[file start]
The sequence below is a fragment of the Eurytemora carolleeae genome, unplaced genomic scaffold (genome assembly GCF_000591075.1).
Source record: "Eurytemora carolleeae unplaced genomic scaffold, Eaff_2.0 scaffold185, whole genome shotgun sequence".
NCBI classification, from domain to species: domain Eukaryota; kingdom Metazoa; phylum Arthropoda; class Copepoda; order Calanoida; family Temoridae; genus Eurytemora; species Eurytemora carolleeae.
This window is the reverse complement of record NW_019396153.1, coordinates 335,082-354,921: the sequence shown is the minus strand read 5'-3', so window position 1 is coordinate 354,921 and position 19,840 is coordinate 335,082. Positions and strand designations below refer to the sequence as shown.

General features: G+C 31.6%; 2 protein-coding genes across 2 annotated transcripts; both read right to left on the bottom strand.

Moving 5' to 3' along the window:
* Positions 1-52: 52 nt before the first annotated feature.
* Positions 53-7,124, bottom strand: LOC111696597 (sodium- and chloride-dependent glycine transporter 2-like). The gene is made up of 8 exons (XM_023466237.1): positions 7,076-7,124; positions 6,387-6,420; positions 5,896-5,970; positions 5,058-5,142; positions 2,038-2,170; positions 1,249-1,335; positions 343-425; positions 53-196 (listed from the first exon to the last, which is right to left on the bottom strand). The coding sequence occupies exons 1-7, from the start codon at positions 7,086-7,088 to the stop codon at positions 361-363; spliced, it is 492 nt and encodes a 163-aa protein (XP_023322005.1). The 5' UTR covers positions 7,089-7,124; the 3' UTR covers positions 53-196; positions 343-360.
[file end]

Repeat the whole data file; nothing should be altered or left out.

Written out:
The sequence below is a fragment of the Eurytemora carolleeae genome, unplaced genomic scaffold (genome assembly GCF_000591075.1).
Source record: "Eurytemora carolleeae unplaced genomic scaffold, Eaff_2.0 scaffold185, whole genome shotgun sequence".
NCBI classification, from domain to species: domain Eukaryota; kingdom Metazoa; phylum Arthropoda; class Copepoda; order Calanoida; family Temoridae; genus Eurytemora; species Eurytemora carolleeae.
This window is the reverse complement of record NW_019396153.1, coordinates 335,082-354,921: the sequence shown is the minus strand read 5'-3', so window position 1 is coordinate 354,921 and position 19,840 is coordinate 335,082. Positions and strand designations below refer to the sequence as shown.

General features: G+C 31.6%; 2 protein-coding genes across 2 annotated transcripts; both read right to left on the bottom strand.

Moving 5' to 3' along the window:
* Positions 1-52: 52 nt before the first annotated feature.
* Positions 53-7,124, bottom strand: LOC111696597 (sodium- and chloride-dependent glycine transporter 2-like). The gene is made up of 8 exons (XM_023466237.1): positions 7,076-7,124; positions 6,387-6,420; positions 5,896-5,970; positions 5,058-5,142; positions 2,038-2,170; positions 1,249-1,335; positions 343-425; positions 53-196 (listed from the first exon to the last, which is right to left on the bottom strand). The coding sequence occupies exons 1-7, from the start codon at positions 7,086-7,088 to the stop codon at positions 361-363; spliced, it is 492 nt and encodes a 163-aa protein (XP_023322005.1). The 5' UTR covers positions 7,089-7,124; the 3' UTR covers positions 53-196; positions 343-360.